Number 10 unveiled legislation that will require prospective foreign buyers of UK companies, shareholdings or intellectual property in 17 sensitive industries to notify the Government. Civil Servants expect around 1000 transactions to be notified under the new regime. It is has been widely suggested that the move has been prompted by concerns about China’s influence. [Financial Times]
9 November | Government push ahead with mandatory climate risk reporting by 2025
The Chancellor has announced that large UK companies and financial institutions will be required to disclose in line with guidance developed by the Taskforce on Climate Related Disclosures by 2025. The Government will consult upon the scope of the rules in the coming months. [Guardian]
7 November | Treasury announce review into UK listing rules
Former EU Commissioner, Lord Hill has been appointed to undertake a review of the listings regime to try to encourage technology giants and other high-growth companies to float in London rather than New York. [Daily Telegraph]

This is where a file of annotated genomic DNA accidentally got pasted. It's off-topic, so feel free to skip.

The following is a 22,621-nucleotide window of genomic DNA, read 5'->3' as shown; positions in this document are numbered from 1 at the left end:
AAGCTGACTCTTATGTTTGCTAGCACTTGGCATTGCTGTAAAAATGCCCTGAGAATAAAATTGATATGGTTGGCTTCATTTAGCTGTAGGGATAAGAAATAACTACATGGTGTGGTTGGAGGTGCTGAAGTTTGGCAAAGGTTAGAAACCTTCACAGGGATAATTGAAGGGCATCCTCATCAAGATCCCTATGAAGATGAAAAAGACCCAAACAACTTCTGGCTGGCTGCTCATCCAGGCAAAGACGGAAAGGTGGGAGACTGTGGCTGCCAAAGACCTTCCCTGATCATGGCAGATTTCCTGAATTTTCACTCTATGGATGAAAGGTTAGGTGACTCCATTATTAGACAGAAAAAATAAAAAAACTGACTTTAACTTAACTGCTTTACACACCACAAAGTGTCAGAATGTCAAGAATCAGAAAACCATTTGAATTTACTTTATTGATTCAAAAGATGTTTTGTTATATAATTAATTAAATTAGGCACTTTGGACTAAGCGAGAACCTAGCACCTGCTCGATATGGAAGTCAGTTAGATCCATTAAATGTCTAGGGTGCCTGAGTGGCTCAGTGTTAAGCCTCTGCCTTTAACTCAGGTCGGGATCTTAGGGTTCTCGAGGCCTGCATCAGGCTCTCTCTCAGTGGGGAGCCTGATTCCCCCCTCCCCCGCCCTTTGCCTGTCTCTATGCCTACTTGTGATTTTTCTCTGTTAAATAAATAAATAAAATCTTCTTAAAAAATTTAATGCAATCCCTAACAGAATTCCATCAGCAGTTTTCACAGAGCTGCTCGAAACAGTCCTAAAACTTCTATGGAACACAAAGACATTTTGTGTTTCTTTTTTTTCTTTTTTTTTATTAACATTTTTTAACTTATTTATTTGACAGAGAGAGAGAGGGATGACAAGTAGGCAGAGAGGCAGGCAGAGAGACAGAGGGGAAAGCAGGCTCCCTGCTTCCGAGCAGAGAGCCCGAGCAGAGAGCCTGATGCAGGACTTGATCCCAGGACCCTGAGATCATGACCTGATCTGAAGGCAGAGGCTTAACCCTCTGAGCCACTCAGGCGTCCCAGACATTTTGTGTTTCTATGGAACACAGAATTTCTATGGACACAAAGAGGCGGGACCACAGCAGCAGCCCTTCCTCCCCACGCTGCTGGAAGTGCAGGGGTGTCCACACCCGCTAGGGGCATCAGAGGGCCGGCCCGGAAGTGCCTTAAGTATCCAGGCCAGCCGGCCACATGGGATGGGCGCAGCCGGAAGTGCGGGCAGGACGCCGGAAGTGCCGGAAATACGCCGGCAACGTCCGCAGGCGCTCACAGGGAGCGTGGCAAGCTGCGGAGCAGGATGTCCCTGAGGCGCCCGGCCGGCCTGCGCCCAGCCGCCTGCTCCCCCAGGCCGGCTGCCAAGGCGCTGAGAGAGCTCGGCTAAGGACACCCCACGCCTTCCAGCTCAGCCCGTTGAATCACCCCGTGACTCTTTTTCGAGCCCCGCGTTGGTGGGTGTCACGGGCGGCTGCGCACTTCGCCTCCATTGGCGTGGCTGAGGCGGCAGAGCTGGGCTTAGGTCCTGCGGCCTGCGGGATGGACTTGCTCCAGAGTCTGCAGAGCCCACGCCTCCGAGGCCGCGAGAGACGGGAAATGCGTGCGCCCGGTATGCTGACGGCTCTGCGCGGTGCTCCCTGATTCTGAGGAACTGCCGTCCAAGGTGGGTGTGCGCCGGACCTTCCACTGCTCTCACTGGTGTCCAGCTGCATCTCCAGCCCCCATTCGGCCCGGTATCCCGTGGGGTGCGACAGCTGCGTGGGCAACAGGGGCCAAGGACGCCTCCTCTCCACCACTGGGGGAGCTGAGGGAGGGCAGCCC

7 November | EY faces lawsuit over NMC Health audit
The administrator of the former FTSE 100 private healthcare firm is pursuing a lawsuit against the auditor. The claim could amount to around $4.5 billion, the level of the undisclosed debts at NMC discovered by investigators. [The Times]
6 November | Deloitte fined over Johnston Press audit
The FRC fined the Big Four Auditor £362,500 over its audit of the former publisher of The Scotsman. The audit regulator said that the firm had breached its duties when it failed to properly audit the cash held by the publisher’s pension scheme and the value of its assets. [Financial Times]
30 October | PwC Chair warns auditors task is harder than ever due to COVID 19